COVER

A tribute to the Trudeau legacy

JANE O'HARA June 25 1984
COVER

A tribute to the Trudeau legacy

JANE O'HARA June 25 1984

A tribute to the Trudeau legacy

COVER

Prime Minister Pierre Trudeau entered the Ottawa Civic Centre to the blaring theme song from the movie Rocky and to the roaring cheers of about 8,000 placard-waving Liberals. After a lavish evening of entertainment, film clips and speeches, Trudeau bade farewell to his party and a national television audience, declaring, “Our dreams for this beautiful country will never die.” Then he turned and walked off the political stage that he has dominated for 16 years. True to form, Trudeau returned for a characteristically irreverent gesture: the famous pirouette. But backstage he reverted to his inscrutable, unemotional self. Asked how he felt about finally taking his leave, he shrugged and replied softly, “Fine.”

Although some Liberals were relieved to see Trudeau go, the carefully orchestrated farewell was designed to praise, not to bury, the controversial PM. Organizers tried to recreate the waves of Trudeaumania that swept the country in 1968, and thousands of devoted followers waved placards inspired by the signs Trudeau used in his leadership victory. Many of the party faithful paid $2 for a rose to wear in Trudeau’s style. And many, including cabinet minister Judy Eróla, shed tears as they recalled the historic Trudeau era. “At our last cabinet meeting I tried to picture what it would be like when he is gone,” Eróla said. “I cannot imagine anyone else in that position. It will be tough.”

Extolled: The $250,000 gala, broadcast live on both CBC and CTV networks, was the brainchild of Senator Keith Davey, the passionate Trudeau loyalist skilled at getting the most political mileage out of any event. Singer-songwriter Paul Anka and impressionist Rich Little returned home to Ottawa to headline the evening. On a Tuesday morning Air Canada flight from Toronto, Davey personally carried a painting by Toronto artist Charles Pachter, The Painted Flag, which Trudeau received during the farewell gala.

With his three young sons watching proudly, Trudeau unabashedly extolled the achievements of his governments since 1968. To loud cheers he recited a selected list of accomplishments: patriation of the Constitution; the defeat of “all those intellectuals of the PQ” in the Quebec referendum; the institution of federal bilingualism; promotion of women to high office; the advancement of minorities in public life; and the assertion of Canadian sovereignty in the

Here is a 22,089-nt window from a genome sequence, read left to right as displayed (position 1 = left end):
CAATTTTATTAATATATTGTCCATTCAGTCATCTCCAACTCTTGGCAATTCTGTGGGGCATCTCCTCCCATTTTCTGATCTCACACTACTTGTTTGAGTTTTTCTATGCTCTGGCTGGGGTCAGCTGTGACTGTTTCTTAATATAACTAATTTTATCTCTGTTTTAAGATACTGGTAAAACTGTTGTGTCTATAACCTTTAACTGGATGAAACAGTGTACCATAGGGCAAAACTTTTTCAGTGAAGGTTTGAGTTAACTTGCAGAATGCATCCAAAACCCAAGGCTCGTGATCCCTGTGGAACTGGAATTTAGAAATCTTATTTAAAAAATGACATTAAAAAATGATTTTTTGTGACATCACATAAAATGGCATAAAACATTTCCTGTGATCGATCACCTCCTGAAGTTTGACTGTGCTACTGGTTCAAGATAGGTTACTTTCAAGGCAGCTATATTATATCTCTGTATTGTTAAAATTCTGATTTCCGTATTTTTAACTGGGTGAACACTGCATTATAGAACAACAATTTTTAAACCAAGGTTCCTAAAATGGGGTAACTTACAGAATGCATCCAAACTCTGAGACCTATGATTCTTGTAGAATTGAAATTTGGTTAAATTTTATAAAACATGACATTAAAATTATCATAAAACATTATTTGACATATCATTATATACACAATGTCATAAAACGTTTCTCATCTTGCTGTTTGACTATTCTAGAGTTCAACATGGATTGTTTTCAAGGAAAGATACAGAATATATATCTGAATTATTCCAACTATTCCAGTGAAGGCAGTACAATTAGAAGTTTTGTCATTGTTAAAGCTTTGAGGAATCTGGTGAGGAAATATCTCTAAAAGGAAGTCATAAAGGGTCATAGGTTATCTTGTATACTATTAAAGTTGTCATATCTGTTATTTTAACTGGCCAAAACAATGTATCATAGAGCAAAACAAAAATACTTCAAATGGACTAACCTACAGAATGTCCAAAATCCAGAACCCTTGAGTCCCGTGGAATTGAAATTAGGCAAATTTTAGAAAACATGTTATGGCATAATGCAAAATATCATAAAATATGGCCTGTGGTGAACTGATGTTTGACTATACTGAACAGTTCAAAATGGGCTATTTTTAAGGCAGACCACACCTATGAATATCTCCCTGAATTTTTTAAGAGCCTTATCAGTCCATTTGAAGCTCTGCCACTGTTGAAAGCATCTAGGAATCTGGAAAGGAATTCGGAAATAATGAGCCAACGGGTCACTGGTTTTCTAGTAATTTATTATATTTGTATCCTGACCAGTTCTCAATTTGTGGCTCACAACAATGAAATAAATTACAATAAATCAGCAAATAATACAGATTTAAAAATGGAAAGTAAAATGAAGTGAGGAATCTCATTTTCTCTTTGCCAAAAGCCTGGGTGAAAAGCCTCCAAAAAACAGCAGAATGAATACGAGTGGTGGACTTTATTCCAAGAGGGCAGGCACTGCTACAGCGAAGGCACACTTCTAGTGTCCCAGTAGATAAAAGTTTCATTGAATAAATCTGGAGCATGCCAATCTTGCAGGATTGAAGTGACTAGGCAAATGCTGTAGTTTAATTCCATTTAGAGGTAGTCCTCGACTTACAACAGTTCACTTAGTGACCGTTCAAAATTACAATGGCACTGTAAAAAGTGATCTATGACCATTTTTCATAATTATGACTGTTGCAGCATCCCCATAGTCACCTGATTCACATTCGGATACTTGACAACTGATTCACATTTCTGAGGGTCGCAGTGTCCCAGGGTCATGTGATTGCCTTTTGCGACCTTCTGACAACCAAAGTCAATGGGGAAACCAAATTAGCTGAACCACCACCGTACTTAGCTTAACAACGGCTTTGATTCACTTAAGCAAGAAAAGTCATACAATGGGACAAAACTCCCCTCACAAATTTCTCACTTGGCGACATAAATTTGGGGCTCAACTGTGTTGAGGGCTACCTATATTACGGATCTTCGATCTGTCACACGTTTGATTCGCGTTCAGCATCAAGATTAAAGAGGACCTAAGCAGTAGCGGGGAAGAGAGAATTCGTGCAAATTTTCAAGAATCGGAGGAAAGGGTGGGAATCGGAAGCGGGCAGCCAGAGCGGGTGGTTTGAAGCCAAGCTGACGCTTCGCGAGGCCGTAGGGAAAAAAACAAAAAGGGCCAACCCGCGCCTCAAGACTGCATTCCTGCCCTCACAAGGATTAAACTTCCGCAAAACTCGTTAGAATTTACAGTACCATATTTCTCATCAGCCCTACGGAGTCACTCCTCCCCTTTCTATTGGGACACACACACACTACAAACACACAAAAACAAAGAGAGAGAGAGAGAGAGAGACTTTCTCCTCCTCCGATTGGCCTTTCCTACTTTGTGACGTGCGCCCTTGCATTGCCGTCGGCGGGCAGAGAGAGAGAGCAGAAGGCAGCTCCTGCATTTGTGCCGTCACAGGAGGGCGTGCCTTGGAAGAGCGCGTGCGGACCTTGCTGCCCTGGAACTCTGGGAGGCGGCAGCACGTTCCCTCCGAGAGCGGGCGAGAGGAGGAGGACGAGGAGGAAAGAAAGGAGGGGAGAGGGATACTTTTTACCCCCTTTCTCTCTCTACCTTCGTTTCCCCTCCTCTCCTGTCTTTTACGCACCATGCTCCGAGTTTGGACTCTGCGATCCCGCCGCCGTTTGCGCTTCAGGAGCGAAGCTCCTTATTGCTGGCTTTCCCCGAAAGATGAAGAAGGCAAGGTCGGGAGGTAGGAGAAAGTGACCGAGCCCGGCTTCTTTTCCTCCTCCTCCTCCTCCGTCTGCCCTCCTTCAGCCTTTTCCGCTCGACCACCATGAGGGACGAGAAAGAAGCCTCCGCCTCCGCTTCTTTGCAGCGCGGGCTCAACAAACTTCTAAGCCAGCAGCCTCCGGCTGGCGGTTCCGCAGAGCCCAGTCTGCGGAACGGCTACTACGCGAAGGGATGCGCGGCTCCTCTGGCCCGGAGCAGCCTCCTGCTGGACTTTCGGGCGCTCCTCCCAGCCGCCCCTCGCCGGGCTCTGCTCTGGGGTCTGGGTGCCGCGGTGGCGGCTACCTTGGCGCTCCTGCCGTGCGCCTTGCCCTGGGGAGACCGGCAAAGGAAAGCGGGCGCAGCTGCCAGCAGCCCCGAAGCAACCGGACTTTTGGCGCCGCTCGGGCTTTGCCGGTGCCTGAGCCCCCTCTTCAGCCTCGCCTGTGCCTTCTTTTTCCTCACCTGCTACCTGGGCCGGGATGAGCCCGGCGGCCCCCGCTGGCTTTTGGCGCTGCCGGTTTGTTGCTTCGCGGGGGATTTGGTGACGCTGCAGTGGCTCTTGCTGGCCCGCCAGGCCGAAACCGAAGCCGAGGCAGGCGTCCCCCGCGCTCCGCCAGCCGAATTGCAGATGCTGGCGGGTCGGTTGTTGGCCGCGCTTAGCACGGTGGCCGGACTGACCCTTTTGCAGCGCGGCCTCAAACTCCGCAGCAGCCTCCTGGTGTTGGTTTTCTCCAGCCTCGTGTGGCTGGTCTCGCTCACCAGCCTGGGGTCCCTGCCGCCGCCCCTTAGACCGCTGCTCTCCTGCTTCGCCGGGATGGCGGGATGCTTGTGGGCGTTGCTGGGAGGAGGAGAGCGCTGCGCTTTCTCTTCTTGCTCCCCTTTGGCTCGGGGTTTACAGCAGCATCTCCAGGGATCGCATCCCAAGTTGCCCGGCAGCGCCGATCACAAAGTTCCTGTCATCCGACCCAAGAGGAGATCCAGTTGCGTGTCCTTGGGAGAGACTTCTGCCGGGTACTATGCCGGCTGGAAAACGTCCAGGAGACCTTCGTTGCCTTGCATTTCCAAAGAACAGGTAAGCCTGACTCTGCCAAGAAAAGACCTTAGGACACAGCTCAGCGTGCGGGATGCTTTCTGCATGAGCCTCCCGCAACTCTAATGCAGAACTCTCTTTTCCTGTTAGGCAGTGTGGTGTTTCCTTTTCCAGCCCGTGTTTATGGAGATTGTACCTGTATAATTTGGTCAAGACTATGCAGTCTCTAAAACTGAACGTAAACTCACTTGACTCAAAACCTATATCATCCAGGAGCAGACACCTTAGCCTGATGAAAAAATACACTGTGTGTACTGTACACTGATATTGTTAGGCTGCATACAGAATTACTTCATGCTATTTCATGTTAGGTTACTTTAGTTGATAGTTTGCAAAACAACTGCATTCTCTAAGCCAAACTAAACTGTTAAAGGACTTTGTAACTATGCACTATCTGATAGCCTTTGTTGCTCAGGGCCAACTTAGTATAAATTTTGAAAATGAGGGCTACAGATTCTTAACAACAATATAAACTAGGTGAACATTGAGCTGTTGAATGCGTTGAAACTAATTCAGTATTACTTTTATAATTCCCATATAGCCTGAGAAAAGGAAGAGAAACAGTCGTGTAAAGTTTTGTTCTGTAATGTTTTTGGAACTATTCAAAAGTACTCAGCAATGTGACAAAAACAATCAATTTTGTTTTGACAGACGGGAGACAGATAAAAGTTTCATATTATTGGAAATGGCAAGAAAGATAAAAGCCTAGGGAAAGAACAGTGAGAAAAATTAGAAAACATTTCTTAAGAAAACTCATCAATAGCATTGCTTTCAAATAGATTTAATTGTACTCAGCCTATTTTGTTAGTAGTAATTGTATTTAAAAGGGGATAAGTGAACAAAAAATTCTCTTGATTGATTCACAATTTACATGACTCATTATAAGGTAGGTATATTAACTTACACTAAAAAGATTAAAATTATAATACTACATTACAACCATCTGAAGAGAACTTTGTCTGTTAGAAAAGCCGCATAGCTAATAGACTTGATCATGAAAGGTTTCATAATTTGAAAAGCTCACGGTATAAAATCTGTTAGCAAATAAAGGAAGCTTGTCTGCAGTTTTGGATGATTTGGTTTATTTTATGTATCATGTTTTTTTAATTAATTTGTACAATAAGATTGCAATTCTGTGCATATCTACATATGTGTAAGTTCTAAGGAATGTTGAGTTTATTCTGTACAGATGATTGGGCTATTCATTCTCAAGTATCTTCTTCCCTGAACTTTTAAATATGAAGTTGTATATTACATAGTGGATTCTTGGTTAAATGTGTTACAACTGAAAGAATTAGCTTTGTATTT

high Arctic. Trudeau’s major theme was the need for Liberals to maintain a commitment to reform. He declared that Liberals should “confront the powerful, confound the secure and challenge the conventional”—even when that involved challenging the provinces, multinational corporations or the superpowers of the world.

Few flaws in planning appeared as the gala evening unfolded, although the organizers could not get all the talent they wanted. Nova Scotian singer Anne Murray, for one, was unavailable to perform. But Nanette Workman, a U.S.born Montrealer who was recruited to sing the torchy rock song Heartbreaker, was glad to fill in. “This is the first time I’ve been in anything like this,” she said. “I’m not very political, but I love Trudeau. He’s a star. Like Mick Jagger.”

‘Devastated’ Inevitably, the focus of the evening was Trudeau. A series of short film clips evoked the highlights of his years in office, from his defiance of rioting separatists at the 1968 St. Jean Baptiste Day parade and the FLQ crisis

in October, 1970, to scenes of Trudeau performing a backflip into a swimming pool and driving his silver MercedesBenz roadster. In a formal tribute, Canadian film-maker Norman Jewison said that Trudeau “gave us stature, energy and above all a strong pride in a new destiny.” After the show, former Newfoundland premier Joey Smallwood

said he was “devastated” at Trudeau’s leave-taking. “He should stay for another 10 years,” said Smallwood as he marched from the Civic Centre. “There’s not another that can take his place, least of all John Turner.” Trudeau held a small party for the performers and a few close friends at 24 Sussex Drive after the event. He served a buffet dinner and mingled amiably with all the guests in one of the final parties that Trudeau will throw in the grey-stone mansion. And Trudeau savored the occasion. The guests did not leave until 1:30 a.m., an unusually late hour for Trudeau, who likes to retire early. Said one guest: “We stayed late. I don’t think he wanted the evening to end.”

JANE O'HARA